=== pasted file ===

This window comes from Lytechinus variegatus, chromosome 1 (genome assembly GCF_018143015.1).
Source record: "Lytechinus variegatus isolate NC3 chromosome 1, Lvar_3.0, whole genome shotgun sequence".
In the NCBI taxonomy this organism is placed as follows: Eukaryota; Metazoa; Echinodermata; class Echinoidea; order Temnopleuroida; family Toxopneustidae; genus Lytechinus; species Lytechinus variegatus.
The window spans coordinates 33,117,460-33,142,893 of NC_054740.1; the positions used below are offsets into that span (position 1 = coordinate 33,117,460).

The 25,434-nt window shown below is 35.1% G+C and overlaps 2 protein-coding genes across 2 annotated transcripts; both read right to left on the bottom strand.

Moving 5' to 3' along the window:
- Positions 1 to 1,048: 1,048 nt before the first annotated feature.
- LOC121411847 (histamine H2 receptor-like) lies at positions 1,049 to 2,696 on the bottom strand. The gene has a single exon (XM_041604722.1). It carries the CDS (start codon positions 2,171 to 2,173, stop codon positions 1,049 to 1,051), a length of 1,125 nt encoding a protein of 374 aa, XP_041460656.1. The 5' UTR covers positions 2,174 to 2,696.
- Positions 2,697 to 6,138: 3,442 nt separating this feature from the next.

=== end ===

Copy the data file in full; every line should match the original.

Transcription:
This window comes from Lytechinus variegatus, chromosome 1 (genome assembly GCF_018143015.1).
Source record: "Lytechinus variegatus isolate NC3 chromosome 1, Lvar_3.0, whole genome shotgun sequence".
In the NCBI taxonomy this organism is placed as follows: Eukaryota; Metazoa; Echinodermata; class Echinoidea; order Temnopleuroida; family Toxopneustidae; genus Lytechinus; species Lytechinus variegatus.
The window spans coordinates 33,117,460-33,142,893 of NC_054740.1; the positions used below are offsets into that span (position 1 = coordinate 33,117,460).

The 25,434-nt window shown below is 35.1% G+C and overlaps 2 protein-coding genes across 2 annotated transcripts; both read right to left on the bottom strand.

Moving 5' to 3' along the window:
- Positions 1 to 1,048: 1,048 nt before the first annotated feature.
- LOC121411847 (histamine H2 receptor-like) lies at positions 1,049 to 2,696 on the bottom strand. The gene has a single exon (XM_041604722.1). It carries the CDS (start codon positions 2,171 to 2,173, stop codon positions 1,049 to 1,051), a length of 1,125 nt encoding a protein of 374 aa, XP_041460656.1. The 5' UTR covers positions 2,174 to 2,696.
- Positions 2,697 to 6,138: 3,442 nt separating this feature from the next.